I have a Java application that makes REST requests to a Jetty server.
It works if I connect to the server with a real DNS name but I get the following exception when I want to make requests to my local testing instance on localhost:
Caused by: com.sun.jersey.api.client.ClientHandlerException: java.io.IOException: Stream closed at com.sun.jersey.api.client.ClientResponse.hasEntity(ClientResponse.java:480) ~[jersey-client-1.14.jar:1.14] at com.sun.jersey.client.apache.ApacheHttpClientHandler.handle(ApacheHttpClientHandler.java:182) ~[jersey-apache-client-1.14.jar:1.14] ... 12 common frames omitted Caused by: java.io.IOException: Stream closed at java.io.BufferedInputStream.getBufIfOpen(BufferedInputStream.java:162) ~[na:1.7.0_05] at java.io.BufferedInputStream.reset(BufferedInputStream.java:435) ~[na:1.7.0_05] at java.io.FilterInputStream.reset(FilterInputStream.java:226) ~[na:1.7.0_05] at java.io.FilterInputStream.reset(FilterInputStream.java:226) ~[na:1.7.0_05] at com.sun.jersey.api.client.ClientResponse.hasEntity(ClientResponse.java:464) ~[jersey-client-1.14.jar:1.14] ... 13 common frames omitted
Requests in the browser and with my REST tool work.
I got it to work when I use the IPv6 address for localhost:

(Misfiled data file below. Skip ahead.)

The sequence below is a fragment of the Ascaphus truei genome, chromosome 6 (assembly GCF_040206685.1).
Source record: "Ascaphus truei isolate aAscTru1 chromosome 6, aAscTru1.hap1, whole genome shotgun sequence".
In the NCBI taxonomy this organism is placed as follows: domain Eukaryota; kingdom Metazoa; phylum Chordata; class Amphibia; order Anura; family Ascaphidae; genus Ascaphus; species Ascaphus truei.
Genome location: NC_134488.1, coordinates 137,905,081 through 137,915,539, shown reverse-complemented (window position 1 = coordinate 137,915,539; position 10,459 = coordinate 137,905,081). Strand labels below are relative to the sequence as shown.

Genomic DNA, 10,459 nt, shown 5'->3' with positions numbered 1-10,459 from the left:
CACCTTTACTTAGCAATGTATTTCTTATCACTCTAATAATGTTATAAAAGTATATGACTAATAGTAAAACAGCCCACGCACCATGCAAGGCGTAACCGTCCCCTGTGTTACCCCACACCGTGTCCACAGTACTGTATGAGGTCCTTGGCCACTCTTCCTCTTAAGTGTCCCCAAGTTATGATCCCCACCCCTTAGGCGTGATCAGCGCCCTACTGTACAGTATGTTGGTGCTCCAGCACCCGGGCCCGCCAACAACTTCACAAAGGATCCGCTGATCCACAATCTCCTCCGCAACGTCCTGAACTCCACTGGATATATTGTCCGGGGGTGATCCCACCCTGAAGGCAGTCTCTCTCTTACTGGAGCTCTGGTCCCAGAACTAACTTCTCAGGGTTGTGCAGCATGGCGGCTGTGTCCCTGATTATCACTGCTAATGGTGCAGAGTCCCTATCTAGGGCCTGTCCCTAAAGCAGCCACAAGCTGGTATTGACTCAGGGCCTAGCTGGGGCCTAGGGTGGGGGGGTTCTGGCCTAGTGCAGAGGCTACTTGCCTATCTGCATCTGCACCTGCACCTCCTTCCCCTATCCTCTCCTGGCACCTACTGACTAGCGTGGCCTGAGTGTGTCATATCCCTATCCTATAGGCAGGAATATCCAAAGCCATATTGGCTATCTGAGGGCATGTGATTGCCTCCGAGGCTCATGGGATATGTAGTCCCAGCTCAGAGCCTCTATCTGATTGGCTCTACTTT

It always worked for me with localhost. Is it possible that some Java or Windows 7 update changed a default setting so it uses IPv6 instead?
What can I do to make localhost work again and do I need to be worried that this might cause a problem on other PCs when they want to connect to our real server?
I would like to be IPv4 and IPv6 compatible.
edit: here is my hosts file (it is unedited)
# Copyright (c) 1993-2009 Microsoft Corp. # # This is a sample HOSTS file used by Microsoft TCP/IP for Windows. # # This file contains the mappings of IP addresses to host names. Each # entry should be kept on an individual line. The IP address should # be placed in the first column followed by the corresponding host name. # The IP address and the host name should be separated by at least one # space. # # Additionally, comments (such as these) may be inserted on individual # lines or following the machine name denoted by a '#' symbol. # # For example: # # 220.127.116.11 rhino.acme.com # source server # 18.104.22.168 x.acme.com # x client host # localhost name resolution is handled within DNS itself. # 127.0.0.1 localhost # ::1 localhost